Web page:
What Every Small Business Needs to Know About Onboarding New Employees

Effective onboarding has never been more important. Learn how to ensure your new hires feel right at home and stick around for the long haul.

The pandemic has made finding new employees much more challenging. This makes the successful onboarding of new employees more important than ever. In simple terms, onboarding means the integration of a new employee into the organization. You accomplish this by giving them the information, the knowledge and the skills to become successfully integrated into the culture and operations of your business. 

RELATED: Importance of and tips for training employees.

It is a common misconception that onboarding begins on the first day of a new hire’s employment. In actuality, it begins before you actually hire them. It starts with a thorough background check and continues during the initial phase of their employment. This is important because a positive and effective onboarding process goes a long way toward employee retention. Studies have shown that as many as 69% of employees are more likely to stay in a position for three or more years if they received a positive onboarding experience. It is also a means of achieving a positive employee engagement which translates into increased productivity for you. If a new employee feels welcome, they are more likely to do good work and enjoy their job.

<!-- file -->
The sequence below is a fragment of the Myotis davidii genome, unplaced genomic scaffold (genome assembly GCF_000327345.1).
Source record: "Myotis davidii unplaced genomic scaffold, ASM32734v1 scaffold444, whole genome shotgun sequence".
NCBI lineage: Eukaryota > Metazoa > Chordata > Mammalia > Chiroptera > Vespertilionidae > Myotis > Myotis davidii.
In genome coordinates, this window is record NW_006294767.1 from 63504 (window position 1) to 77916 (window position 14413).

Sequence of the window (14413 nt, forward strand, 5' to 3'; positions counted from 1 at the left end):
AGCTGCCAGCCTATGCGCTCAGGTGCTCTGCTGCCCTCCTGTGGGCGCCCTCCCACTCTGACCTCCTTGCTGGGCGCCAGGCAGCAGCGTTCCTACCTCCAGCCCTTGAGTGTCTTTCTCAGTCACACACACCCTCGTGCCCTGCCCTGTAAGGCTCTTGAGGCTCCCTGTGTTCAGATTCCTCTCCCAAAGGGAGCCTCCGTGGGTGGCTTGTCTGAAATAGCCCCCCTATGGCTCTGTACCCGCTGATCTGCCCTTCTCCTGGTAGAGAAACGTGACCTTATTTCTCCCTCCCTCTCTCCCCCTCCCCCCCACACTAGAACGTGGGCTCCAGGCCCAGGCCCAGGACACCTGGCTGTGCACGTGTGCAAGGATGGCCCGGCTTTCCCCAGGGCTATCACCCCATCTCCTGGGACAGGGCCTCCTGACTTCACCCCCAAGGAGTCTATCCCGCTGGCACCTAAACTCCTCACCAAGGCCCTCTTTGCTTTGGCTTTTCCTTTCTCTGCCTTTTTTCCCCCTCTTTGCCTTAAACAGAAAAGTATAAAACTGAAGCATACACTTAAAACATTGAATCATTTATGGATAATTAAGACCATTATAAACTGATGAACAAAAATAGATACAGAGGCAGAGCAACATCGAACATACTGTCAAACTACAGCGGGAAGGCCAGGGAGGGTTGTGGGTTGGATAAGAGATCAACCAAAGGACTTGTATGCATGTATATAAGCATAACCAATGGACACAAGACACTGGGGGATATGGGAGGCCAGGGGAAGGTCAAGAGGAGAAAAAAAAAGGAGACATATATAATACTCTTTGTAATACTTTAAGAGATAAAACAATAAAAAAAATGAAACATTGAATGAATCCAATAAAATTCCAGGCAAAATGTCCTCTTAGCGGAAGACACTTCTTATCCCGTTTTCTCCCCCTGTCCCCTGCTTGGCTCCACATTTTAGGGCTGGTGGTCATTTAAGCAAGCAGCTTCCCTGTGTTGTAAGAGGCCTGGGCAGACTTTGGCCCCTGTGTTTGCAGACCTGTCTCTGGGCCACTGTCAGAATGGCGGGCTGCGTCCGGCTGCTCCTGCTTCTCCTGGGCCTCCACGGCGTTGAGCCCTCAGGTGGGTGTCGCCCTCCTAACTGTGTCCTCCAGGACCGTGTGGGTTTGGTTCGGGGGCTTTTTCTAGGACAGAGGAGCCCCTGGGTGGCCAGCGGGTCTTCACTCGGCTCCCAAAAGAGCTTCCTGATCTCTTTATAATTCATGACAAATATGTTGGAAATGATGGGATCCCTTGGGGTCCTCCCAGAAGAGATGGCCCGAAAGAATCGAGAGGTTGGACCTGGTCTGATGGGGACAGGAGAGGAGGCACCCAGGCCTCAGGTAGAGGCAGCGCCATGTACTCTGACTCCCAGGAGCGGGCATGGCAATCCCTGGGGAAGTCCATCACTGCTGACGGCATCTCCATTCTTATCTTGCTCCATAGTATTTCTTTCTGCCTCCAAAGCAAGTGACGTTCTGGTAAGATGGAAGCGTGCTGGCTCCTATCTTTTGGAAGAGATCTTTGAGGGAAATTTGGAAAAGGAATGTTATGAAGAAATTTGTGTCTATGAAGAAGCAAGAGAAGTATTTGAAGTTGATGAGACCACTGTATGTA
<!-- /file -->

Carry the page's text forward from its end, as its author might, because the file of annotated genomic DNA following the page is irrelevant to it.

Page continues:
Successful onboarding decreases the likelihood of new hire turnover and fosters a strong positive work attitude. 

  • Here are some suggestions for successful onboarding:
  • Let other employees know you have hired a new employee and to make them feel welcome.
  • Provide new employees with a mentor or someone to help guide them in their new position.
  • Modify the onboarding experience to make it special for each new hire. Take their personality and skills into account.
  • Give every new hire a handbook or employee manual and make sure they sign that they have received it.
  • Let new hires know as much as you can about your business culture and values, especially during the interviewing process. 
  • Provide any training that is needed.

RELATED: Read more by Tim Dimoff.

  • Let new hires know as much as you can about any company policies and enforcements.
  • Give new employees time to get to know the company and their new co-workers.
  • Have workstations, computers, keys or passwords set up and ready when they start working. 
  • Have an open-door policy so they can ask questions and let them know who they can go to for advice, questions, help, etc.
  • Make sure new hires understand the responsibilities of their new job and any performance goals or deadlines. 
  • Make sure you are compliant with any local, state or federal laws relating to their employment. 
  • Successful onboarding provides a strong, secure work environment and can help you to retain new employees which saves you time and money in the long run.